- Do you often complain that you haven’t received a raise at work? Take a moment to acknowledge that you’re fortunate to have a job, unlike many others in this economy. At least you know that the same bills you paid last month can get paid this month!
3. Practice contentment. Make contentment your goal for the next few weeks. It might be the solution to your urge to complain.
- Everyone can find something to complain about. However, you’ll only make yourself feel miserable by complaining.
- Think of all the blessings in your life and be content about them. For instance, if you’re in great health, try feeling contentment with that.
4. Solicit feedback. Constant complaining usually means you’re feeling discontentment and unhappiness. Sometimes looking inward is the best way to recognize the source of your misery. Ask your loved ones to size you up in a very honest way. Just ensure you’re ready to hear what they have to say!
- Are you surprised that your loved ones find you miserable? Is it a shock that they don’t consider you a pleasure to be around? That’s the reality of a complainer. You find so many faults with the world that you make others around you uncomfortable.
- Take the feedback for face value and use it to make really great changes in your life.
As a complainer who’s now “seen the light,” you’ll realize that there’s a lot for you to change. The good news is that you’re already in goal-setting mode. Make every effort to turn things around so the world seems sunny and bright instead of dim and gloomy–and your world might look a whole lot better.
“It’s OK to say no if you don’t feel moved by an opportunity—no matter how exciting it might sound to someone else. Happiness is a choice, but it’s made up of lots of smaller choices we need to make based on what we actually want.” ~Lori Deschene, TinyBuddha.com
Sometimes, life can feel overwhelming. Between the demands of a home, a family and/or a busy career, many people are finding themselves overworked and over-committed.
If you find yourself feeling this way, like you can’t seem to “get your head above water,” you might need to start re-evaluating your personal choices. It might be time to start saying no.
What’s so hard about saying no?
People-pleasers and victims of narcisissitic abuse are commonly among those who have trouble saying no to friends. After all, who doesn’t want to help a friend who asks for your help?
Unfortunately, there are times you simply need to say no when a friend seeks your assistance. Perhaps you’re way too busy or maybe your friend is asking you to do something that you’re uncomfortable doing.
It can be awkward to say no to a friend. No one wants to risk a friendship. You might be surprised to find out that it’s not that hard to say no and still be friends.
Follow these principles and you can say no without damaging your friendship:
1. Make certain you didn’t misunderstand. Misunderstandings are common. Maybe you didn’t hear what you thought you heard. Get clarification before you say yes or no.
* Maybe you’ll be able to say yes, if you first seek to understand.
2. Separate the issue from those involved. Once you’ve gotten clear on the issue and determined that you’re not getting involved, remember that you’re still friends. Being friends is separate from the issue at hand.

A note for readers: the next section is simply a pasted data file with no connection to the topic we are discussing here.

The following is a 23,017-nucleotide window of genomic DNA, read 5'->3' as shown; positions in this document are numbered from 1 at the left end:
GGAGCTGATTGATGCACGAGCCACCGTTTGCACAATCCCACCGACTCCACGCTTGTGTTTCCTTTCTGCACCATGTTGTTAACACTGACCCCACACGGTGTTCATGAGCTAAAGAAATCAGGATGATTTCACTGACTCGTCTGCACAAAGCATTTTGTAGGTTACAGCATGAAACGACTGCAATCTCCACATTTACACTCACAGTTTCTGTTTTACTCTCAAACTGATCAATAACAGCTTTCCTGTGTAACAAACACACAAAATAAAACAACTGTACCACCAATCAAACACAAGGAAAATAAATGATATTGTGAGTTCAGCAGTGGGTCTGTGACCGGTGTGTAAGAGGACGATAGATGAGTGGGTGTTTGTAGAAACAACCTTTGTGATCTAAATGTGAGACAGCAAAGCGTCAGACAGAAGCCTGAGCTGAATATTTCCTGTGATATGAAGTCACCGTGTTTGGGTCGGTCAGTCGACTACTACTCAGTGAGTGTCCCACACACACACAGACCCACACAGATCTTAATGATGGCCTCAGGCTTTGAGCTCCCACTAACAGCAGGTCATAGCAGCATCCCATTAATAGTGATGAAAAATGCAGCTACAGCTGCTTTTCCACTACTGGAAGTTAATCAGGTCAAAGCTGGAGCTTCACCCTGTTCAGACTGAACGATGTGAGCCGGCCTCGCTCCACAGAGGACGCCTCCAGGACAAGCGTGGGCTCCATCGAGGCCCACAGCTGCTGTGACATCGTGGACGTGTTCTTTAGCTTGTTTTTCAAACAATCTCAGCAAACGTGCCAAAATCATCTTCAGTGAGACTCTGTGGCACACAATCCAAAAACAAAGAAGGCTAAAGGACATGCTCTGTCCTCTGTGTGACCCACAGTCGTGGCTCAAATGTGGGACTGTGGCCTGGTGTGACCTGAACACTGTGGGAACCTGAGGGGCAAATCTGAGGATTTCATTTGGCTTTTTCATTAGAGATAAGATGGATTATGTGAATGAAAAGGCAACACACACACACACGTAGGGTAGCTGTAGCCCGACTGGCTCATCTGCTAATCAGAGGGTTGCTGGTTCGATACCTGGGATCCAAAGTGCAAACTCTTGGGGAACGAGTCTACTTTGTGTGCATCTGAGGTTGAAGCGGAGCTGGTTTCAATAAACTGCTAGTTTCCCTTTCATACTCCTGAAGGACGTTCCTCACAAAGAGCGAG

* Ensure they understand that it’s the issue or your own situation that’s preventing you from saying yes, not them.
3. Keep the focus on yourself, not your friend. It doesn’t go over well if you say something like, “I can’t lend you money because everyone knows you’ll never pay it back.”
* Let them know that you care, but explain why you can’t help. It’s important that they understand why you’re saying no.
* For example, you could explain that you have a policy of never loaning money because it has ruined friendships in the past.
4. Be firm and clear in your “no.” Many of us give weak, wishy-washy answers that give the other person hope that we might change our minds. Avoid giving false hope and just give a clear “no.”
* A clear “no” ends the issue quickly. It’s like pulling off a Band-Aid with one quick pull.
5. What is the underlying need? If you can determine what he really needs, you can help your friend come up with another solution.
* Sometimes, a person in need doesn’t have the capacity to find more elegant solutions. You could be of great assistance by taking the time to brainstorm and look for other alternatives in which you aren’t involved.
6. Find another way to help them. Maybe you could help with the current issue in some smaller capacity. Offer other suggestions.
* Maybe they have another need where you would be happy to provide help and support.
* One of the keys to keeping the friendship is to ensure they walk away with something from you, even if it’s only advice and empathy.
* If they feel worse than they did before they approached you, the friendship is likely to be strained.
* How we feel about others is largely dependent on how they make us feel. Do what you can to make your friend feel better without compromising your limits.
It’s never easy to say no to a friend. But sometimes saying no is the only way to maintain a friendship. If helping your friend comes at too great a cost, you’ll end up feeling resentful, which can kill the relationship altogether.
Take care of yourself and say no when it’s appropriate. Be supportive of your friends and try to help in other ways if you can’t acquiesce to their request.
If you can show that you’re empathetic and offer help in another way, your friendship should remain strong. It can be an awkward situation, but sometimes saying no is the best option.
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“I love romance. I’m a sucker for it. I love it so much. It’s pathetic.” ~Drew Barrymore
Love it or hate it, romance almost always helps to keep the spark in a relationship!
You’ll likely agree, but maybe you feel like you lack an understanding of romance altogether. Have you tried your hand at romance, but still haven’t quite mastered it?
Romance is a topic that many people in a relationship feel uncertain about. So you’re definitely not alone with your insecurities.
It’s actually pretty easy to develop and refine your romantic streak. Romance takes nothing more than a little creativity and a genuine interest in treating your significant other in a special way.
Try these tips to spark your romance:
1. Consider what makes you feel loved. Take a moment to think about what made you get those butterflies in the past. What special act caused the romance to bubble over?
- Is there a special term of endearment your partner uses when speaking about you? Why not consider taking a similar approach?
- Perhaps those “I’m in love with you” hugs that feel different from the others could be reciprocated more often.